JAMES COOK UNIVERSITY
Research Field: Social Networks and Environmental Impacts
You may have heard the saying “what you know is who you know”. The underlying notion is
that social networks matter. The relationships we have with others influence our exposure to
ideas, information, and resources. They also influence our attitudes, beliefs, and behaviors.
Dr. Barnes’s research focuses on this phenomena in relation to the environment: how do
social networks potentially contribute to, or help to solve environmental problems?
To answer this, she uses social network science to explore key issues such as how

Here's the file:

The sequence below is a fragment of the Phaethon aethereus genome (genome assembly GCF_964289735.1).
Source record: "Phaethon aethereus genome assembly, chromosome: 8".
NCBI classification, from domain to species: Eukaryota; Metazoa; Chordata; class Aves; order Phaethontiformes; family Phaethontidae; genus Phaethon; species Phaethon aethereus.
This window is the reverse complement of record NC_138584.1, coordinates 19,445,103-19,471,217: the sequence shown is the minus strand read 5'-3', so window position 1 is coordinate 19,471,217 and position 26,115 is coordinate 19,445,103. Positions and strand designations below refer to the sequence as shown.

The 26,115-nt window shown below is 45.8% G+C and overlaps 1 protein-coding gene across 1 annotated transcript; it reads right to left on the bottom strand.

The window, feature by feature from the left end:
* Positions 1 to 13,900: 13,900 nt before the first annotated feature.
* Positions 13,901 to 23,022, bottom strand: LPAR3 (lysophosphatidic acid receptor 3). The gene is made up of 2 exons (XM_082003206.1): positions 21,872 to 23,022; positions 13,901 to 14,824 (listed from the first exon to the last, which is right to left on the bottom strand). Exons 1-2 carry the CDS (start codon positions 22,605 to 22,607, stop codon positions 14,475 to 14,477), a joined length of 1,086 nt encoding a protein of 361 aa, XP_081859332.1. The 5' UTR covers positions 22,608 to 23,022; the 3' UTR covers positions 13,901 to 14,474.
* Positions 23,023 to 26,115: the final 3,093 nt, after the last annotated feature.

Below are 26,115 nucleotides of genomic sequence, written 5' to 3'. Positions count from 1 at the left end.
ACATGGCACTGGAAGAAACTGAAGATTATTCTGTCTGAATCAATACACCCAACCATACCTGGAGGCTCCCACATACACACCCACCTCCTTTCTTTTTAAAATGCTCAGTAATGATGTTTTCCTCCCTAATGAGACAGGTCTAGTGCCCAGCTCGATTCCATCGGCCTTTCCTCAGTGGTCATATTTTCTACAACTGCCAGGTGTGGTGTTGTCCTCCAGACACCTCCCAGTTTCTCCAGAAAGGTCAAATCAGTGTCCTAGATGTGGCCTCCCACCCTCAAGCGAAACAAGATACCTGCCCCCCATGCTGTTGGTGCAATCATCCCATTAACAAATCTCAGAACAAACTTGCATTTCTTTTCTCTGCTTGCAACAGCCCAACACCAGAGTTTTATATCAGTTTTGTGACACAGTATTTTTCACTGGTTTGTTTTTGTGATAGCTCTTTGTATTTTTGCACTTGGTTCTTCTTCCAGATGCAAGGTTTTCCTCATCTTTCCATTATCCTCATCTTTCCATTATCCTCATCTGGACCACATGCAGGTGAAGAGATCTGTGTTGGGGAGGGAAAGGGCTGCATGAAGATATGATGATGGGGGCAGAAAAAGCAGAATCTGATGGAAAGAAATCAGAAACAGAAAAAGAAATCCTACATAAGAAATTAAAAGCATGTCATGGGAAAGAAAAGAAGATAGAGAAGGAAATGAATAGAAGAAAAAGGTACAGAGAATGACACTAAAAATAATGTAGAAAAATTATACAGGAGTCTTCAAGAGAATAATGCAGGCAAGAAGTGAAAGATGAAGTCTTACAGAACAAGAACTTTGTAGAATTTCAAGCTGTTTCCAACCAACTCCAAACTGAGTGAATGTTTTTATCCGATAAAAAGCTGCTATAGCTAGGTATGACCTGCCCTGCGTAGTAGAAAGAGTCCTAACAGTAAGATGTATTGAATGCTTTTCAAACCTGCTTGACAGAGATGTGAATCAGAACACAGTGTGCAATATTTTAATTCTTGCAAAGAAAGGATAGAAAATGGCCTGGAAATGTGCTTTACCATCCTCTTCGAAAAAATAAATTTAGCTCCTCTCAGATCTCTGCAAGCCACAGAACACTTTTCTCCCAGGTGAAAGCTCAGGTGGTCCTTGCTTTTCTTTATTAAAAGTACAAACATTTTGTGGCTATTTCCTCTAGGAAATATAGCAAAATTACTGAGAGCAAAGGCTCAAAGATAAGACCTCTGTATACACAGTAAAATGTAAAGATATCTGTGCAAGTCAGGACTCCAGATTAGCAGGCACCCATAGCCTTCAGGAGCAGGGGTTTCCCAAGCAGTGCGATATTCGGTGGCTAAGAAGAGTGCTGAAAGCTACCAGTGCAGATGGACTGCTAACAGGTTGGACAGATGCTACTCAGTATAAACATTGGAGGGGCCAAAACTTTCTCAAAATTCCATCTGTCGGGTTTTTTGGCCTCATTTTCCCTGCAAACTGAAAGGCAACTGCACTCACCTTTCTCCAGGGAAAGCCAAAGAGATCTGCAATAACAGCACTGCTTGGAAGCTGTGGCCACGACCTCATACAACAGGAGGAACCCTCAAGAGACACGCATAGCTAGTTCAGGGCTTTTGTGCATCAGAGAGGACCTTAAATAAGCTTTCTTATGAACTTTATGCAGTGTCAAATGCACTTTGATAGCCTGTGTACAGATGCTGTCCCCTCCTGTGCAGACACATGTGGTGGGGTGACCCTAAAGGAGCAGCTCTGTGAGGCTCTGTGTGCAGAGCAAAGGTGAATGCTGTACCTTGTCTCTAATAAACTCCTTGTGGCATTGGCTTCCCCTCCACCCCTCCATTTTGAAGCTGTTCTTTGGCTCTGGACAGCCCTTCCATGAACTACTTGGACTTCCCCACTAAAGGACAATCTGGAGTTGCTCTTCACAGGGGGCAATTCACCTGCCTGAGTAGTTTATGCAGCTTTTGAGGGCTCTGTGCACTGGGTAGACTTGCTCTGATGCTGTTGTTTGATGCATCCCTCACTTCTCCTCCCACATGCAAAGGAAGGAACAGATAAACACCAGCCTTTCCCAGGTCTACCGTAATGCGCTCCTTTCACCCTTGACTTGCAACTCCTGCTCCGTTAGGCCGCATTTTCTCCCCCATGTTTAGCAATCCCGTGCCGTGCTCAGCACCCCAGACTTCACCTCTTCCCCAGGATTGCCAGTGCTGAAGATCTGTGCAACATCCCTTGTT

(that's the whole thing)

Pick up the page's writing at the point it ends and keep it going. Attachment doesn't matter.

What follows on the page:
environmental knowledge spreads through society, how social networks influence
environmental behavior, and how relationships between people and nature drive
environmental outcomes – such as how much fish there are in the sea.
Dr. Barnes’s work has a strong focus on marine fisheries and coral reefs. Approximately 3
billion people rely on fish as their primary source of protein, and coral reefs are one of the
most biologically diverse ecosystems on the planet. Her work seeks to help contribute to
sustaining these systems in the face of a range of threats, such as overfishing, pollution, and